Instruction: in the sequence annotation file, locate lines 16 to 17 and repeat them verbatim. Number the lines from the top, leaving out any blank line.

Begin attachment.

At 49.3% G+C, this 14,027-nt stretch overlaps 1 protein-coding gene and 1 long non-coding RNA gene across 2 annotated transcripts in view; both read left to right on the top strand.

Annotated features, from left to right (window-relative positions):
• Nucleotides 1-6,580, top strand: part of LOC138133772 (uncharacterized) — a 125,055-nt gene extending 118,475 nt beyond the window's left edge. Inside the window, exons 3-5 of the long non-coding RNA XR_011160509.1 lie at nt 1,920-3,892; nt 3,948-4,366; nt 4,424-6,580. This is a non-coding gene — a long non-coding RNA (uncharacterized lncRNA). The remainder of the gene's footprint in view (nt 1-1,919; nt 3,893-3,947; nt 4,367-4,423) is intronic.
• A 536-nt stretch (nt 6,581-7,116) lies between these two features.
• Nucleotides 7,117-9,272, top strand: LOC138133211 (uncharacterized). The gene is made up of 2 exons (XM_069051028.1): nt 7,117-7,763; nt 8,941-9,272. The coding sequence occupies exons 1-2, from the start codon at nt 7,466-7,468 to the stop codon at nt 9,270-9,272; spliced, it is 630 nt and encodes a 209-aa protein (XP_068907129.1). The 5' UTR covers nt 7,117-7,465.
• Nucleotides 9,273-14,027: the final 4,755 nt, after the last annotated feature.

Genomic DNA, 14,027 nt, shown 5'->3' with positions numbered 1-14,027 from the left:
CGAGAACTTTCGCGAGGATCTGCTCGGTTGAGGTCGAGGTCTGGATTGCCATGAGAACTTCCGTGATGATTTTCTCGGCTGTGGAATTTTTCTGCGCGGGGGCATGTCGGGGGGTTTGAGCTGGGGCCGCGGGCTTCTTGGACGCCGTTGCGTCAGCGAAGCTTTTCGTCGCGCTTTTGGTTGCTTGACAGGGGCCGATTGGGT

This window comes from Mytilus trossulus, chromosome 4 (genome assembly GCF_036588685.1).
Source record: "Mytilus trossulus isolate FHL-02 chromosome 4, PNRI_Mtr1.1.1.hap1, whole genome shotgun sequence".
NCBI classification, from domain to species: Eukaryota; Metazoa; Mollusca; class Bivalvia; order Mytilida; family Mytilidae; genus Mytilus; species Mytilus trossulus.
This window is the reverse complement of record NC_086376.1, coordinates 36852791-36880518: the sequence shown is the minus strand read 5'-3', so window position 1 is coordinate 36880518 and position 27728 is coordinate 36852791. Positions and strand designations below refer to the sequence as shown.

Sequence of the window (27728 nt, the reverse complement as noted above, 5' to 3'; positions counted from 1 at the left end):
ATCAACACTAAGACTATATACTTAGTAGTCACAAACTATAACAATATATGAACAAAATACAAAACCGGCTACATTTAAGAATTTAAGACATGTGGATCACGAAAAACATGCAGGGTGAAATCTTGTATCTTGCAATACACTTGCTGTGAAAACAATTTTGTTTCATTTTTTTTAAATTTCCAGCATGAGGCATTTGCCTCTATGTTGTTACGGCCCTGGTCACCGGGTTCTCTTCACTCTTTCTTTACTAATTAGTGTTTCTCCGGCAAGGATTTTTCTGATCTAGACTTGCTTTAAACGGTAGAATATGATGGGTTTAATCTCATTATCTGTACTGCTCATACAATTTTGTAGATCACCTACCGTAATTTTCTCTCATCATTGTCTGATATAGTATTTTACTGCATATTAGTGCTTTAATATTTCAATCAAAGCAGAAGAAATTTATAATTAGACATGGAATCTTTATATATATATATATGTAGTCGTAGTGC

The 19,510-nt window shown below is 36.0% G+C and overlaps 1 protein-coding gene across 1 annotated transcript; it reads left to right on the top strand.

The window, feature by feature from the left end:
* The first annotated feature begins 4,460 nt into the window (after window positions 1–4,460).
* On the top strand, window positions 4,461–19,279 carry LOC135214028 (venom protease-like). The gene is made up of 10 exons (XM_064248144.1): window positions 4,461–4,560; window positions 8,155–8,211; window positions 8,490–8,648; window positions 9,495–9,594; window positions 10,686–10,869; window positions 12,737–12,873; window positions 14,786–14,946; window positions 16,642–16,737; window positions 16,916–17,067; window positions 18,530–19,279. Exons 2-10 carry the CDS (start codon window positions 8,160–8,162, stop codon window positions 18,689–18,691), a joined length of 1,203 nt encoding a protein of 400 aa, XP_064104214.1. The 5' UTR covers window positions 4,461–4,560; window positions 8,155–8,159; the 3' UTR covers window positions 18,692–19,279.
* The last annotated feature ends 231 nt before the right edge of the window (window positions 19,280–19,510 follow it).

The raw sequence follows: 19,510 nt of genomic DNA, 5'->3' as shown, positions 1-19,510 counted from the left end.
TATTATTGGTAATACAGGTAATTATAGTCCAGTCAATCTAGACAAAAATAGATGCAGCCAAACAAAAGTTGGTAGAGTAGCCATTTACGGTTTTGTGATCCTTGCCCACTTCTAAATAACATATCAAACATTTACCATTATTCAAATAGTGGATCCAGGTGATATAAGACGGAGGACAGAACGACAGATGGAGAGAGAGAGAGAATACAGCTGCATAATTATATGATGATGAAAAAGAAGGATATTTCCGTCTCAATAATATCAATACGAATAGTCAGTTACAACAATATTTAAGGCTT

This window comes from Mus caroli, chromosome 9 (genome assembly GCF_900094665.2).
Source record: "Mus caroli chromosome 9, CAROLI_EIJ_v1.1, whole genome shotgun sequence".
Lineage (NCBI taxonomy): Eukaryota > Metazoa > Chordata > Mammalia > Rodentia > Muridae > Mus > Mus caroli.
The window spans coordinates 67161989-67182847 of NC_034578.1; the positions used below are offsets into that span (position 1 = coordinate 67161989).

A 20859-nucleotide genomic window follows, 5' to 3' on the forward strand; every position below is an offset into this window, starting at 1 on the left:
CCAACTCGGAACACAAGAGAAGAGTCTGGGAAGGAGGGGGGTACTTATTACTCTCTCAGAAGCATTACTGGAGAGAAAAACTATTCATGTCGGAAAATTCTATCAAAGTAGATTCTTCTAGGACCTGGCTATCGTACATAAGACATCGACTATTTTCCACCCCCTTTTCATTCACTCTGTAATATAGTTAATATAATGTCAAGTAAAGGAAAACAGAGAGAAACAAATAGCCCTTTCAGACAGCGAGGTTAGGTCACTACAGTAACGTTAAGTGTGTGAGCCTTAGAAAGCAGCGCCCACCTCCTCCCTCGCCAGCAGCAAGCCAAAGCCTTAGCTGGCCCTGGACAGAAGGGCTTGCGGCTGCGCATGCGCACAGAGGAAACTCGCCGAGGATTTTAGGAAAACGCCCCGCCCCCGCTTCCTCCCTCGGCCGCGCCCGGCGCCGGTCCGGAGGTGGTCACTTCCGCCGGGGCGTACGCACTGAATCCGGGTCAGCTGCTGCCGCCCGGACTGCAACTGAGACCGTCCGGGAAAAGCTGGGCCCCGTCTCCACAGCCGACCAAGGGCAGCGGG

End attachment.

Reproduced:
The window, feature by feature from the left end:
* The first annotated feature begins 4,460 nt into the window (after window positions 1–4,460).